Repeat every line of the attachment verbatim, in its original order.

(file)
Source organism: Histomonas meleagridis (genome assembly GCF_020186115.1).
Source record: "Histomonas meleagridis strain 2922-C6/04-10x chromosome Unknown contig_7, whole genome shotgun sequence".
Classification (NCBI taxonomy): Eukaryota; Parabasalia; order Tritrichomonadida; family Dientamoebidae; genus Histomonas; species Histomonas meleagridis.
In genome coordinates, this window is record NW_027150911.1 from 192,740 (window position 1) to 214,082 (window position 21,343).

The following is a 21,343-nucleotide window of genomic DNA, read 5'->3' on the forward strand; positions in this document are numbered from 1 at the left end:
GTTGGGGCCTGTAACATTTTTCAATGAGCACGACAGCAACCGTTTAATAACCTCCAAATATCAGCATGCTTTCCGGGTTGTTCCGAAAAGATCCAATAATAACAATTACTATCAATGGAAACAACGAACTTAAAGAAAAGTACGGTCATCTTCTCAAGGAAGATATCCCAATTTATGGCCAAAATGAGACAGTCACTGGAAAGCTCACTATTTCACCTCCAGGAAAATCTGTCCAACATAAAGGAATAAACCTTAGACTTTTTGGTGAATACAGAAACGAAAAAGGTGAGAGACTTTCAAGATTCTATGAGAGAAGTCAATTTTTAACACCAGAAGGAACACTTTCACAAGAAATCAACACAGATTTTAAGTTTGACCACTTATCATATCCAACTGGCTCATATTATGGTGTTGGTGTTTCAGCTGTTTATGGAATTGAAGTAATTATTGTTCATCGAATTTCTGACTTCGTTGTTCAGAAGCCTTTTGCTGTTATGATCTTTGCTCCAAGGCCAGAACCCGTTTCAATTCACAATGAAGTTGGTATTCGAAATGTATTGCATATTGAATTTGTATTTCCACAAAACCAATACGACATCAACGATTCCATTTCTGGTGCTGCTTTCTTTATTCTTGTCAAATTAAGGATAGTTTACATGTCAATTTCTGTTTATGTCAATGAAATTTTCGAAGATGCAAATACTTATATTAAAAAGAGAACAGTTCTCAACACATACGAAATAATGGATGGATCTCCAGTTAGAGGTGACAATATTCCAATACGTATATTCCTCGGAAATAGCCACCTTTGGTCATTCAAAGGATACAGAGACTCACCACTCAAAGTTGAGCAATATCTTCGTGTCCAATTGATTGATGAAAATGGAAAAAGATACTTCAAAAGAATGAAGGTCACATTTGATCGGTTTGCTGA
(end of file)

Source organism: Histomonas meleagridis (genome assembly GCF_020186115.1).
Source record: "Histomonas meleagridis strain 2922-C6/04-10x chromosome Unknown contig_7, whole genome shotgun sequence".
Classification (NCBI taxonomy): Eukaryota; Parabasalia; order Tritrichomonadida; family Dientamoebidae; genus Histomonas; species Histomonas meleagridis.
In genome coordinates, this window is record NW_027150911.1 from 192,740 (window position 1) to 214,082 (window position 21,343).

The following is a 21,343-nucleotide window of genomic DNA, read 5'->3' on the forward strand; positions in this document are numbered from 1 at the left end:
GTTGGGGCCTGTAACATTTTTCAATGAGCACGACAGCAACCGTTTAATAACCTCCAAATATCAGCATGCTTTCCGGGTTGTTCCGAAAAGATCCAATAATAACAATTACTATCAATGGAAACAACGAACTTAAAGAAAAGTACGGTCATCTTCTCAAGGAAGATATCCCAATTTATGGCCAAAATGAGACAGTCACTGGAAAGCTCACTATTTCACCTCCAGGAAAATCTGTCCAACATAAAGGAATAAACCTTAGACTTTTTGGTGAATACAGAAACGAAAAAGGTGAGAGACTTTCAAGATTCTATGAGAGAAGTCAATTTTTAACACCAGAAGGAACACTTTCACAAGAAATCAACACAGATTTTAAGTTTGACCACTTATCATATCCAACTGGCTCATATTATGGTGTTGGTGTTTCAGCTGTTTATGGAATTGAAGTAATTATTGTTCATCGAATTTCTGACTTCGTTGTTCAGAAGCCTTTTGCTGTTATGATCTTTGCTCCAAGGCCAGAACCCGTTTCAATTCACAATGAAGTTGGTATTCGAAATGTATTGCATATTGAATTTGTATTTCCACAAAACCAATACGACATCAACGATTCCATTTCTGGTGCTGCTTTCTTTATTCTTGTCAAATTAAGGATAGTTTACATGTCAATTTCTGTTTATGTCAATGAAATTTTCGAAGATGCAAATACTTATATTAAAAAGAGAACAGTTCTCAACACATACGAAATAATGGATGGATCTCCAGTTAGAGGTGACAATATTCCAATACGTATATTCCTCGGAAATAGCCACCTTTGGTCATTCAAAGGATACAGAGACTCACCACTCAAAGTTGAGCAATATCTTCGTGTCCAATTGATTGATGAAAATGGAAAAAGATACTTCAAAAGAATGAAGGTCACATTTGATCGGTTTGCTGA